The Latin Spiral turn is the future of Cuban Salsa: It gives the Follow an additional forward step as preparation making it much more easy to time the right turn, the Follow is forward facing for most of the turn, she comes out of it more stable than in the other turns, and the Spiral turn is more versatile than the other turns.

Video Clip #1 is from “Danceliker”, Moscow, Russia, 2016, featuring Adonis Santiago & Svetlana Ovchinina. Svetlana uses two 180 degree pivot turns for Vacilala.

Original DanceLiker video on YouTube

Whenever a Follow is lead into a turn, it is the Lead’s duty to help the Follow turn as optimised as possible. The Hammerlock should be “locked” already on 3-4. But two handed Vacilala turns, like the Hammerlock, are forgiving, the turning has a tendency to be delayed, even as late as 2-3-4 or 3-4-5. This is a disservice to the Follow: She will never learn to turn properly and will be regarded as “heavy” as “sand in the machinery” by good Leads expecting her to turn on 1-2-3.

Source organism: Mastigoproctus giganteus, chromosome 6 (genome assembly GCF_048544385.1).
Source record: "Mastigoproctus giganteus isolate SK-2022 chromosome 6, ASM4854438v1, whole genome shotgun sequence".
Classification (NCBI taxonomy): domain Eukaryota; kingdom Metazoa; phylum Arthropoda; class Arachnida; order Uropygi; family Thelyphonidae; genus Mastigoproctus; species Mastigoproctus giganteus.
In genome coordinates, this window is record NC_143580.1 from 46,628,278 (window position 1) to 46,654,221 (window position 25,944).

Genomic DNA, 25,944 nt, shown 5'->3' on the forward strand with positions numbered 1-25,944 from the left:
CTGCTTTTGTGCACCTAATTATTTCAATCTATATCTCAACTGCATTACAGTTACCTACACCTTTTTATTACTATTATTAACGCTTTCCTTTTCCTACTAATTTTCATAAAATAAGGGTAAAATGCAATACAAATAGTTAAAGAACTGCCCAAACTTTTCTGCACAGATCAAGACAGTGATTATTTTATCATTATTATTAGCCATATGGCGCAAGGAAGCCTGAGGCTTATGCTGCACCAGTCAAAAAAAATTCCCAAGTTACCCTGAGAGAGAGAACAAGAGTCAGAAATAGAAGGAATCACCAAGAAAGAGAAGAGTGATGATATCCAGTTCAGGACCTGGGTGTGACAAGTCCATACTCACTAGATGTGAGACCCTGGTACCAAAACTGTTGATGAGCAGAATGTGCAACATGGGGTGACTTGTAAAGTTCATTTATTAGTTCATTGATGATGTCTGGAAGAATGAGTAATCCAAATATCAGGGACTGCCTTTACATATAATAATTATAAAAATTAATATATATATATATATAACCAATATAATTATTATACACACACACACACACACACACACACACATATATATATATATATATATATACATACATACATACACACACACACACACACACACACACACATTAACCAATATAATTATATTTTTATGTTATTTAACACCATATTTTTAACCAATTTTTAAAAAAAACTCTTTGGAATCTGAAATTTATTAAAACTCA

How much walking

One can only dance to the same piece of music at one speed, because we step to the beat of the music. But one can vary the length of the steps and move more or less, making it look like dancing faster or slower. The Hammerlock, one count of eight, can easily be walked as a full 360 degree turn, but 270 degree is probably the norm.

In Rueda de Casino, it is important to finish a full move well positioned to go into Dile Que No. As a rule of thumb Vacilala turns take 270 degrees or more, and most other moves like Enchufla 180 degrees. If one is doing more or less, one must compensate in the following counts of eight. Most Leads do it by body memory and instinct and it works most of the time.

The Cuban Vuelta (Habanero)

If we flip the “1-2-3” and “5-6-7” of Vacilala Steps we get the Cuban Vuelta also called the Habanero turn. For a textbook Habanero, the Follow steps forward on “1”, walks on “1-2-3”, and turns, still walking forward, on “5-6-7”. That is there is no “silly” hand-prepping as in the common “salsa” Vuelta right turn. The arm movement culminating in the turn is much more natural.